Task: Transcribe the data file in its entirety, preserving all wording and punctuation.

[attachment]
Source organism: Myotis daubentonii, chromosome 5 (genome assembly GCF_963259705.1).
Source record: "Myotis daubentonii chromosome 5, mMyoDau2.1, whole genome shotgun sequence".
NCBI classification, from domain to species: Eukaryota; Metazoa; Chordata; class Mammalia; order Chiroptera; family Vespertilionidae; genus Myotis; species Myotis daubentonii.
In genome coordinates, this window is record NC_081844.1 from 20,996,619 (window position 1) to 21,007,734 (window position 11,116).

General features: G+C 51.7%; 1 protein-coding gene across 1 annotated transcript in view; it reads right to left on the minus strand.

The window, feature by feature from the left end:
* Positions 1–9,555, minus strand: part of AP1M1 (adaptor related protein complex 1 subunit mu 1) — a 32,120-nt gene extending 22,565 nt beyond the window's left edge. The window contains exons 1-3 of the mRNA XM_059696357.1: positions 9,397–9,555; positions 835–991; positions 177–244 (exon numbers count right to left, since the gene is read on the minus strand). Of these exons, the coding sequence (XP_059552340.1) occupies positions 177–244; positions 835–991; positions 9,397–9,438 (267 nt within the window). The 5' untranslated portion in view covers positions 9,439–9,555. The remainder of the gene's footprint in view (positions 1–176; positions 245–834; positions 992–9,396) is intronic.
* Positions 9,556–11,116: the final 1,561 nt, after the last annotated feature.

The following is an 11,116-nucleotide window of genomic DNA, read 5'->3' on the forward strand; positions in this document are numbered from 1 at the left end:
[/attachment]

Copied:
Source organism: Myotis daubentonii, chromosome 5 (genome assembly GCF_963259705.1).
Source record: "Myotis daubentonii chromosome 5, mMyoDau2.1, whole genome shotgun sequence".
NCBI classification, from domain to species: Eukaryota; Metazoa; Chordata; class Mammalia; order Chiroptera; family Vespertilionidae; genus Myotis; species Myotis daubentonii.
In genome coordinates, this window is record NC_081844.1 from 20,996,619 (window position 1) to 21,007,734 (window position 11,116).

General features: G+C 51.7%; 1 protein-coding gene across 1 annotated transcript in view; it reads right to left on the minus strand.

The window, feature by feature from the left end:
* Positions 1–9,555, minus strand: part of AP1M1 (adaptor related protein complex 1 subunit mu 1) — a 32,120-nt gene extending 22,565 nt beyond the window's left edge. The window contains exons 1-3 of the mRNA XM_059696357.1: positions 9,397–9,555; positions 835–991; positions 177–244 (exon numbers count right to left, since the gene is read on the minus strand). Of these exons, the coding sequence (XP_059552340.1) occupies positions 177–244; positions 835–991; positions 9,397–9,438 (267 nt within the window). The 5' untranslated portion in view covers positions 9,439–9,555. The remainder of the gene's footprint in view (positions 1–176; positions 245–834; positions 992–9,396) is intronic.
* Positions 9,556–11,116: the final 1,561 nt, after the last annotated feature.

The following is an 11,116-nucleotide window of genomic DNA, read 5'->3' on the forward strand; positions in this document are numbered from 1 at the left end: